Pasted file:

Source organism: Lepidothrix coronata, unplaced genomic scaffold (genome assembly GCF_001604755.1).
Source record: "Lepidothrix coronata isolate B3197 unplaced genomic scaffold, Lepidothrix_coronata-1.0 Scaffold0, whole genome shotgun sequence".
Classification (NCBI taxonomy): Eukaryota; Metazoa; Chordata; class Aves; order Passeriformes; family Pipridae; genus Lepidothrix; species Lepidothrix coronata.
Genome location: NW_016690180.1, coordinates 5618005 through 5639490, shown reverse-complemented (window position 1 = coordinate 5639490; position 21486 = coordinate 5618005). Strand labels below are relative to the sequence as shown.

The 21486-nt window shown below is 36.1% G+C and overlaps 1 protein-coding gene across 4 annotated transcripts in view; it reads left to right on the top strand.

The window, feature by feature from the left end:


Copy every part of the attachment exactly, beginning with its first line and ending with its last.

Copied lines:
Source organism: Lepidothrix coronata, unplaced genomic scaffold (genome assembly GCF_001604755.1).
Source record: "Lepidothrix coronata isolate B3197 unplaced genomic scaffold, Lepidothrix_coronata-1.0 Scaffold0, whole genome shotgun sequence".
Classification (NCBI taxonomy): Eukaryota; Metazoa; Chordata; class Aves; order Passeriformes; family Pipridae; genus Lepidothrix; species Lepidothrix coronata.
Genome location: NW_016690180.1, coordinates 5618005 through 5639490, shown reverse-complemented (window position 1 = coordinate 5639490; position 21486 = coordinate 5618005). Strand labels below are relative to the sequence as shown.

The 21486-nt window shown below is 36.1% G+C and overlaps 1 protein-coding gene across 4 annotated transcripts in view; it reads left to right on the top strand.

The window, feature by feature from the left end: